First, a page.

Mama (2013)

Directed by Andy Muschietti. Starring Jessica Chastain, Nikolaj Coster-Waldau, Megan Charpentier and Javier Botet.

An emotional and haunting tale in which an attached spirit wants to maintain her hold on two young girls that she saved from their insane father, who abandoned them in a cabin in the forest and now wants them back. The film’s combination of poltergeist freaky and sad will keep you riveted to the end.

Silent Hill (2006)

Directed by Christophe Gans. Starring Radha Mitchell, Sean Bean and Laurie Holden.

Based on a video game series, this movie about a young girl who cries for Silent Hill when she sleepwalks at night is an atmospheric and cinematically impressive ride. The cursed town tale is eerie and the non-stop events that occur are intense. The story is as engrossing as it is horrific.

The Shining (1980)

Directed by Stanley Kubrick. Starring Jack Nicholson, Shelley Duvall, Danny Lloyd and Scatman Crothers. In short, Kubrick makes great cinema. Based on Stephen King’s 1977 novel, the movie stands out as a masterpiece of giving the impression of understatement, which uses a dilapidated hotel, psychic abilities known as “shining”, feelings of unexpected dread and a haunting musical score to convey Jack’s (Nicholson) descent into madness and leads him to try to kill those he loves most. Though not explicitly violent, it remains a classic horror movie worth watching. Nicholson is great at playing crazy.

Doctor Sleep (2019)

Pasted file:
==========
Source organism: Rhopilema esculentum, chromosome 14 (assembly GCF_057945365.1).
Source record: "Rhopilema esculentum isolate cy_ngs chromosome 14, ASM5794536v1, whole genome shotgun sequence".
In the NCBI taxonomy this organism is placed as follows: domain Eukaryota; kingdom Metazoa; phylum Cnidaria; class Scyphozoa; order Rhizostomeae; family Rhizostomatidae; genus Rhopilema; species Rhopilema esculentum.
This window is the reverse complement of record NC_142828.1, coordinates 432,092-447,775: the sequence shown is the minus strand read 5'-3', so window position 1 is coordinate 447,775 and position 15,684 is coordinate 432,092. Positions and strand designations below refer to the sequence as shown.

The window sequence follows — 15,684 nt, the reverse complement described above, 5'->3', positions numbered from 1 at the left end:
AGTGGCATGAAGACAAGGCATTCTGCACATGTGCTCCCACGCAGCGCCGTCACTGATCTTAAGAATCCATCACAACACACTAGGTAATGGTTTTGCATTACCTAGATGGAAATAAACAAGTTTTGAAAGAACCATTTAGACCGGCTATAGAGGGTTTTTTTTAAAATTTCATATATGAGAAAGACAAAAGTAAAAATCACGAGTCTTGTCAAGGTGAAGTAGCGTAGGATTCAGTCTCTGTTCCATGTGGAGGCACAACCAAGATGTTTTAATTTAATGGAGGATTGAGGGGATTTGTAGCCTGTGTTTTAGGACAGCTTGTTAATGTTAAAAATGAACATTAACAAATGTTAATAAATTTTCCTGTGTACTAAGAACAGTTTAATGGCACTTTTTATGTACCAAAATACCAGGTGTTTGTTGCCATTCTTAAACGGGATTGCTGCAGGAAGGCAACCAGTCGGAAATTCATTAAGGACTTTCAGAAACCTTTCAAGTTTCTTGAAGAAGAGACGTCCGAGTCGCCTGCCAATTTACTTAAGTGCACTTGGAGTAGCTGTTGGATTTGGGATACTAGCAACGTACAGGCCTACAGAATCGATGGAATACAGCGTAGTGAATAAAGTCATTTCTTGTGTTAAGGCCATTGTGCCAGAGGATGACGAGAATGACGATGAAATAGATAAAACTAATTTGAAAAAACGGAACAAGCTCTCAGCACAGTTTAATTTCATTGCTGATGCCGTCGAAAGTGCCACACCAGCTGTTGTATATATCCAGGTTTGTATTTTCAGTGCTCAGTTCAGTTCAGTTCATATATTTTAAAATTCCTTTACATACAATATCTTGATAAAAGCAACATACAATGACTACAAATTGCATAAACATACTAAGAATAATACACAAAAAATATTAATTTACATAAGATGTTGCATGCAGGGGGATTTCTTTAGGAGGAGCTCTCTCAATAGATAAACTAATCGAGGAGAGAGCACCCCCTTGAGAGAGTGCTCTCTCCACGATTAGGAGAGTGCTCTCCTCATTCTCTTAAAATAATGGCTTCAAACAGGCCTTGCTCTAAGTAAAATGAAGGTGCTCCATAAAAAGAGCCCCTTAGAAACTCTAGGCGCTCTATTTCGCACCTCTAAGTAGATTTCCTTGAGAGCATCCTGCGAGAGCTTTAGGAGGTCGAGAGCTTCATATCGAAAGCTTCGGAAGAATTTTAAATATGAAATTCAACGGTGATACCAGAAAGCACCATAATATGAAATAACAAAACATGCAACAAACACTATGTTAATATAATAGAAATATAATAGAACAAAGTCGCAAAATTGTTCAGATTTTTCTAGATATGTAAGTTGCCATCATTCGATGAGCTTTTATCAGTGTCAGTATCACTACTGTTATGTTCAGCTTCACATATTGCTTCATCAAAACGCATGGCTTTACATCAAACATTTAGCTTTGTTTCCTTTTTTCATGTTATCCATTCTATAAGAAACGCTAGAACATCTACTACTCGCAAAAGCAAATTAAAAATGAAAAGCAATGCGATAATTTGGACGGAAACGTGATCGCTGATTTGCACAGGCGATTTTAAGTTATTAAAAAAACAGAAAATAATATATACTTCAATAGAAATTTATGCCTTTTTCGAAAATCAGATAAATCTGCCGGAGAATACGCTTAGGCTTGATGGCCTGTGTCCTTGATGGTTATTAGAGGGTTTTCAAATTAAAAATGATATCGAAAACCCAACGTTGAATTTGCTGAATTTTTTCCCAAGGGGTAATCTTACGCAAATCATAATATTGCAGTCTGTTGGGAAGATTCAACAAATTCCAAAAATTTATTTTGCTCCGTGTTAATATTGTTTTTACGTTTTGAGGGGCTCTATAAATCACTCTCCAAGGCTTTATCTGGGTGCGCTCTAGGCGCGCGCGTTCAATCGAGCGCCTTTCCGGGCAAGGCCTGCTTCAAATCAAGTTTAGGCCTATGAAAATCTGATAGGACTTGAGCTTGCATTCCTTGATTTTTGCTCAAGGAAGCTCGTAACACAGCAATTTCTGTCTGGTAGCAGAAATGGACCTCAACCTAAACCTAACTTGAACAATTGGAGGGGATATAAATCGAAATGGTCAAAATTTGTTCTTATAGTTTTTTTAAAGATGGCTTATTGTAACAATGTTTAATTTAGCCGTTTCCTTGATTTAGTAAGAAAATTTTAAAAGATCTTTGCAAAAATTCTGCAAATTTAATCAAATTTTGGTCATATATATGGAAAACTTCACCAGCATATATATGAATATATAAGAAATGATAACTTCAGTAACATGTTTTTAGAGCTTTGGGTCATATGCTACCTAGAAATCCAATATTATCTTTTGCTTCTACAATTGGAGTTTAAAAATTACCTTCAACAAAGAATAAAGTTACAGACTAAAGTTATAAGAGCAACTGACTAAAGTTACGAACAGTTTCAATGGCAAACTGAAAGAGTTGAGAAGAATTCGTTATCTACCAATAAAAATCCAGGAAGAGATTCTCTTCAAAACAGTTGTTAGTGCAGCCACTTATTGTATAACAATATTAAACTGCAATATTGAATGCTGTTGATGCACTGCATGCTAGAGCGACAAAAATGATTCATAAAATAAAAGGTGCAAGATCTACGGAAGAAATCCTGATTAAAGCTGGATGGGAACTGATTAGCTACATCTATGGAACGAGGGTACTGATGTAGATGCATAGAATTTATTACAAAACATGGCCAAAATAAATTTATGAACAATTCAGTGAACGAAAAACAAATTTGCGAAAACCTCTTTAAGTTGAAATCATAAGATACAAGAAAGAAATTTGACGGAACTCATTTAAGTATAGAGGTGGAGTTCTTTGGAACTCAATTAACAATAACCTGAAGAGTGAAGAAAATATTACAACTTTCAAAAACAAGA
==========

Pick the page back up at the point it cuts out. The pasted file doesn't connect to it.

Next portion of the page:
Directed by Mike Flanagan. Starring Ewan McGregor, Rebecca Ferguson, Kyliegh Curan and Cliff Curtis.

This sequel to The Shining picks up decades later with young Danny, now with a family of his own, trying to deal with his supernatural gift (shining) and facing a new threat and ally. The slow pacing of The Shining is used and countered in this movie, which has a much more dynamic and layered story. While not quite the Kubrick masterpiece, it stands very well on its own merit of being more of a supernatural adventure/retribution movie.

Lights Out (2016)

Directed by David F. Sandberg. Starring Teresa Palmer, Gabriel Bateman, Billy Burke and Maria Bello.

I love when movies use those huge Californian Craftsman houses (and don’t they all?). 😊 This supernatural co-dependency story makes great use of light and shadow to present a female version of Freddy Krueger, minus the comedy, who wants her living counterpart all to herself. It’s edgy, scary, exciting and has an ending that shows the high cost of giving.

The Possession (2012)

Directed by Ole Bornedal. Starring Jeffrey Dean Morgan, Kyra Sedgwick and Natasha Calis.

Dybbuk boxes are all the rage these days, but be careful of garage sales finds! This will all make sense after you watch this movie. When a young girl from a broken home goes yard sale shopping and buys an interesting box, the paranormal creepiness starts shortly after. This is a very well told and involving tale that will alternately scare and keep your attention as you watch the family deal with a demon who needs a new home. [Lynn’s note: I really liked this movie. Morgan and Calis give great performances.]

The Amityville Horror (1978)

Directed by Stuart Rosenberg. Starring James Brolin and Margot Kidder.